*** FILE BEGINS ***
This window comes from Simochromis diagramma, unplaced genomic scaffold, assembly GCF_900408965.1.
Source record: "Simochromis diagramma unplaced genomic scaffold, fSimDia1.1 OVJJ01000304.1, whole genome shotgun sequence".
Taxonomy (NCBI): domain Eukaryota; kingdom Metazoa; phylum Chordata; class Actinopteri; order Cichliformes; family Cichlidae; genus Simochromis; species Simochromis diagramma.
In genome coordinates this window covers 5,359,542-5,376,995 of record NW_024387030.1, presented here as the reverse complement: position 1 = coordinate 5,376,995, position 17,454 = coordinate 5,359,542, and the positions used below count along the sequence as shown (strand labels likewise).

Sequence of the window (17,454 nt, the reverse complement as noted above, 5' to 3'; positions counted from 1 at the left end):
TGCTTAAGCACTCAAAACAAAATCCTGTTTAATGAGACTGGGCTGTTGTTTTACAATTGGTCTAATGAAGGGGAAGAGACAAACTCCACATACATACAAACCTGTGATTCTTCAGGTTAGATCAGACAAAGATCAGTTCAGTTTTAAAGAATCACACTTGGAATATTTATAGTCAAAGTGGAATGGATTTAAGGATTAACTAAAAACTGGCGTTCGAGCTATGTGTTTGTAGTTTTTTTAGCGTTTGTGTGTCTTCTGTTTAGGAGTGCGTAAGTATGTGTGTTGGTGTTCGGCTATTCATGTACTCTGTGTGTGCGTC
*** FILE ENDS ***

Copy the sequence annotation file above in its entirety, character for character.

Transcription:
This window comes from Simochromis diagramma, unplaced genomic scaffold, assembly GCF_900408965.1.
Source record: "Simochromis diagramma unplaced genomic scaffold, fSimDia1.1 OVJJ01000304.1, whole genome shotgun sequence".
Taxonomy (NCBI): domain Eukaryota; kingdom Metazoa; phylum Chordata; class Actinopteri; order Cichliformes; family Cichlidae; genus Simochromis; species Simochromis diagramma.
In genome coordinates this window covers 5,359,542-5,376,995 of record NW_024387030.1, presented here as the reverse complement: position 1 = coordinate 5,376,995, position 17,454 = coordinate 5,359,542, and the positions used below count along the sequence as shown (strand labels likewise).

Sequence of the window (17,454 nt, the reverse complement as noted above, 5' to 3'; positions counted from 1 at the left end):
TGCTTAAGCACTCAAAACAAAATCCTGTTTAATGAGACTGGGCTGTTGTTTTACAATTGGTCTAATGAAGGGGAAGAGACAAACTCCACATACATACAAACCTGTGATTCTTCAGGTTAGATCAGACAAAGATCAGTTCAGTTTTAAAGAATCACACTTGGAATATTTATAGTCAAAGTGGAATGGATTTAAGGATTAACTAAAAACTGGCGTTCGAGCTATGTGTTTGTAGTTTTTTTAGCGTTTGTGTGTCTTCTGTTTAGGAGTGCGTAAGTATGTGTGTTGGTGTTCGGCTATTCATGTACTCTGTGTGTGCGTC